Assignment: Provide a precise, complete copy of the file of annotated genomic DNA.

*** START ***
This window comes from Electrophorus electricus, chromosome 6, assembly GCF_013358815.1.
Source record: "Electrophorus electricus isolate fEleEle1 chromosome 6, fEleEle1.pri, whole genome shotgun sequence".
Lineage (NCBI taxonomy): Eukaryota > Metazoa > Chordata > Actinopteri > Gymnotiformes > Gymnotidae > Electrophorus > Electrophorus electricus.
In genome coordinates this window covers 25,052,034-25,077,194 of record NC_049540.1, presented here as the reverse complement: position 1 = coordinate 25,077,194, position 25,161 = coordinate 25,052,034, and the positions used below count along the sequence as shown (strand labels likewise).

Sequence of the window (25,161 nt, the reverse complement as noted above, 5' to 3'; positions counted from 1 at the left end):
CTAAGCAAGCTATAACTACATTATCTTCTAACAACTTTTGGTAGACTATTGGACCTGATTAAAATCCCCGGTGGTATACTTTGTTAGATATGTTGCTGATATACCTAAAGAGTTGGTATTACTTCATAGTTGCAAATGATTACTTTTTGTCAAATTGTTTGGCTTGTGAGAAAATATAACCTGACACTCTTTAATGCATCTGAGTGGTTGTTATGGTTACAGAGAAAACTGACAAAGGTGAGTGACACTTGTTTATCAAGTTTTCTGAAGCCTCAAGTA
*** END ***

This window comes from Electrophorus electricus, chromosome 6, assembly GCF_013358815.1.
Source record: "Electrophorus electricus isolate fEleEle1 chromosome 6, fEleEle1.pri, whole genome shotgun sequence".
Lineage (NCBI taxonomy): Eukaryota > Metazoa > Chordata > Actinopteri > Gymnotiformes > Gymnotidae > Electrophorus > Electrophorus electricus.
In genome coordinates this window covers 25,052,034-25,077,194 of record NC_049540.1, presented here as the reverse complement: position 1 = coordinate 25,077,194, position 25,161 = coordinate 25,052,034, and the positions used below count along the sequence as shown (strand labels likewise).

Sequence of the window (25,161 nt, the reverse complement as noted above, 5' to 3'; positions counted from 1 at the left end):
CTAAGCAAGCTATAACTACATTATCTTCTAACAACTTTTGGTAGACTATTGGACCTGATTAAAATCCCCGGTGGTATACTTTGTTAGATATGTTGCTGATATACCTAAAGAGTTGGTATTACTTCATAGTTGCAAATGATTACTTTTTGTCAAATTGTTTGGCTTGTGAGAAAATATAACCTGACACTCTTTAATGCATCTGAGTGGTTGTTATGGTTACAGAGAAAACTGACAAAGGTGAGTGACACTTGTTTATCAAGTTTTCTGAAGCCTCAAGTA